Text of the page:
Times were hard. The year was 1933, and America sagged under the ongoing impact of the Great Depression. Unemployment was high, and many businesses had closed their doors for good. Among the institutions hit hard by the worldwide economic downturn was Howard University in Washington, DC. Among the many students impacted by the crisis was talented young painter and Fine Arts major, Gwendolyn Knight, who was forced to leave Howard and return to her New York home.
Ironically, this unfortunate turn proved fortuitous. In Harlem, the Barbados-born Knight became active in the vibrant local arts community, engaging in workshops while studying painting and sculpture at the Harlem Community Art Center under Augusta Savage. Savage mentored Knight, furthering her exploration and promotion of African American culture. Simultaneously, Knight associated with the leading writers and activists of the Harlem Renaissance including Langston Hughes and Claude McKay while networking with emerging artists like Romare Bearden.
In 1934, a year after leaving Howard, Knight joined the Works Progress Administration Mural Project where she met rising young painter, Jacob Lawrence. The two would inspire each other as artists, with Lawrence focused on narrative paintings of African American history and culture, and Knight dedicated to portraiture, still life and urbanity. In 1941, the couple married. Five years later, they accepted the invite of German art educator, Josef Albers, to teach at the top avant-garde school, Black Mountain College in North Carolina.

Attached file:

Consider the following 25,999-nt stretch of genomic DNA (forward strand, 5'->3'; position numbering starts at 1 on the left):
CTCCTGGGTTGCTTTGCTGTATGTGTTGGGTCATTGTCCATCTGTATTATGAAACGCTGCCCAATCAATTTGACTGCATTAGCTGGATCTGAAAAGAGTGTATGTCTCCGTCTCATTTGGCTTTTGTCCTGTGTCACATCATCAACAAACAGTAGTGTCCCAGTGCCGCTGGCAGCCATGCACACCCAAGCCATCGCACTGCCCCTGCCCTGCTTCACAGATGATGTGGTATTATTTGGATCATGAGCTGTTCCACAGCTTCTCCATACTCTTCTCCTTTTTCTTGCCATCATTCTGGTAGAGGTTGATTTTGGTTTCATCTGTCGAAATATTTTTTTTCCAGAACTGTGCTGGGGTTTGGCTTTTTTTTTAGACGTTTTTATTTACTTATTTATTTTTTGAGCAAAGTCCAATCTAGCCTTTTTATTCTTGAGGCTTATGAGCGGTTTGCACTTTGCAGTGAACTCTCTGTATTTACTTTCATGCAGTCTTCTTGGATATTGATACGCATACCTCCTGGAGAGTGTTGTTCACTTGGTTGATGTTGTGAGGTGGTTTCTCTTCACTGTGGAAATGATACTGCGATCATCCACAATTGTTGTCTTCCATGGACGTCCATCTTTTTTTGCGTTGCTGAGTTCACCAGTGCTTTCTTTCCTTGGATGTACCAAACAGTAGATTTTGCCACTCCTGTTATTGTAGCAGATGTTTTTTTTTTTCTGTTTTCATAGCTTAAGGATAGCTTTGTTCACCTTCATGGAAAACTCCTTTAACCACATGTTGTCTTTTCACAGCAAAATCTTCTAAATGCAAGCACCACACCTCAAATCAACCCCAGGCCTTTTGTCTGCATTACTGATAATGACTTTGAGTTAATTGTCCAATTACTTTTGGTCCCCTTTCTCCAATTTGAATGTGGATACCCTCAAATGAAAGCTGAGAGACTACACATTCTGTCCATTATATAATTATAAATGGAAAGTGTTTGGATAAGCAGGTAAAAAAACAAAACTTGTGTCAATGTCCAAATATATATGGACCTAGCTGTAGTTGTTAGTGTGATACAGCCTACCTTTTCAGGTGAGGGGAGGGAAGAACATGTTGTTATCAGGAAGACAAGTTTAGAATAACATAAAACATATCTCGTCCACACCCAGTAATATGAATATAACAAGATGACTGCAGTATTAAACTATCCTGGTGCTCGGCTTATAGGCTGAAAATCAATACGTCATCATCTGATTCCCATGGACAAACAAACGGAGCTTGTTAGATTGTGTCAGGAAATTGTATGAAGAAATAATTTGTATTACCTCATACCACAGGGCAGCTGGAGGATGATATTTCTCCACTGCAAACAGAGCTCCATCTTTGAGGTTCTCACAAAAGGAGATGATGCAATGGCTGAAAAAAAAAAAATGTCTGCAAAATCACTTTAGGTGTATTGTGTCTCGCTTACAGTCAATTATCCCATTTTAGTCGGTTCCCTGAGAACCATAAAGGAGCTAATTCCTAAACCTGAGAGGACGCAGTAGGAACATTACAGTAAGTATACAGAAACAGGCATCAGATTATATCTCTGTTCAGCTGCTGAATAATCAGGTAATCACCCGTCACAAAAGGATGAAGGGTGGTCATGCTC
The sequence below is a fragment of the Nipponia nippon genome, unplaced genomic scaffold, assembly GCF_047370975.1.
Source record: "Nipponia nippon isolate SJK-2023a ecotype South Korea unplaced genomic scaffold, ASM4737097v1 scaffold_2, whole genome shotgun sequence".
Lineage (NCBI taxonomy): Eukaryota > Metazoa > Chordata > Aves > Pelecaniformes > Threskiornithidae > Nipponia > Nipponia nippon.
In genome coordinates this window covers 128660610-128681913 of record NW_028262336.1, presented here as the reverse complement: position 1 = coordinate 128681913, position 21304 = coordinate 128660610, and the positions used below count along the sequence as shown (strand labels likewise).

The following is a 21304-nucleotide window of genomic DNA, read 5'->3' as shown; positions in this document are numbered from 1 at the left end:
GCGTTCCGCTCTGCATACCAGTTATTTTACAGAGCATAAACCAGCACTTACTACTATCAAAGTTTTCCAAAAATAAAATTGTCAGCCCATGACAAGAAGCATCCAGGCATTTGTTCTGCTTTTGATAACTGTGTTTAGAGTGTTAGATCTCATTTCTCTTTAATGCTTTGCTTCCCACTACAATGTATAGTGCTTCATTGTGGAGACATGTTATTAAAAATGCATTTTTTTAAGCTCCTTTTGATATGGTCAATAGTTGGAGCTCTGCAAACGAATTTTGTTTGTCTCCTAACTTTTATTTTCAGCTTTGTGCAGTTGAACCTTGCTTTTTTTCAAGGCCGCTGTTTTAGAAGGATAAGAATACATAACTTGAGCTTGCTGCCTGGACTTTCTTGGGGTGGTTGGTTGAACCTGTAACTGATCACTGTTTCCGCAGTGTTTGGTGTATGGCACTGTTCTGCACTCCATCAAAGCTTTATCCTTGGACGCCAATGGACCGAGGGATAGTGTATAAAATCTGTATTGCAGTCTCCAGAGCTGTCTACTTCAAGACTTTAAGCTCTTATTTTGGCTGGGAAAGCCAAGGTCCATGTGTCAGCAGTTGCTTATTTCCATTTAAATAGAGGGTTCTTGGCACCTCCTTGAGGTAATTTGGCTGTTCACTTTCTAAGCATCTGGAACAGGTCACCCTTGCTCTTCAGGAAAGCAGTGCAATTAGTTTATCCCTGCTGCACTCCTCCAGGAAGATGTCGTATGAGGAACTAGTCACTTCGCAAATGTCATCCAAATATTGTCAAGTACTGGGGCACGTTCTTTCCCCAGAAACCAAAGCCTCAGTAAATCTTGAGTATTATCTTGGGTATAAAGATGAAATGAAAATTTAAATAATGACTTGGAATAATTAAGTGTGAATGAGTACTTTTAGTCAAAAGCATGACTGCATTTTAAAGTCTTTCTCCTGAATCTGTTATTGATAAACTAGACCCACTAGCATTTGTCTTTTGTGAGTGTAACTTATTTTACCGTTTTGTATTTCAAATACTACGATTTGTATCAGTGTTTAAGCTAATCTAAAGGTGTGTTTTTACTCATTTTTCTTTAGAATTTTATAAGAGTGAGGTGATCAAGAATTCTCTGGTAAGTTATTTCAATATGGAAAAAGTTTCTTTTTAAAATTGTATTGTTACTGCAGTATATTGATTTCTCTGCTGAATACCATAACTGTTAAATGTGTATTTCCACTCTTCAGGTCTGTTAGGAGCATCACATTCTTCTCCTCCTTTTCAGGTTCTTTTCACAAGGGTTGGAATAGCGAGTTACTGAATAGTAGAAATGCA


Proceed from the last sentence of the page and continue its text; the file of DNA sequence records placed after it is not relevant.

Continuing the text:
In the 1950s, Knight and Lawrence returned to New York to pursue their art. And in the mid-1960s, they traveled to Nigeria as Lawrence’s star continued to shine brightly over the art world.
But for all of Lawrence’s acclaim, Knight was a star in her own right, even if the larger art world had yet to notice. In 1976, five years after the couple relocated to Seattle for Lawrence’s teaching position at the University of Washington, the National Links association featured Knight in a one-person show that put the larger art world on notice. The talented 62-year-old secured gallery representation as several major museums began acquiring her work and, for the next three decades, Knight won numerous awards while exhibiting at such venues as the Seattle Museum of Art, the Francine Seders Gallery in Seattle, and the Virginia Lacy Jones Gallery at Atlanta University.
In 2000, a year before Lawrence died, the couple founded the Jacob and Gwendolyn Knight Lawrence Foundation to support young and emerging artists. In 2003, the widely acclaimed “Never Late for Heaven: The Art of Gwen Knight” was presented at the Tacoma Art Museum.
Gwendolyn Knight died in Seattle on Feb. 18, 2005. She was 91.
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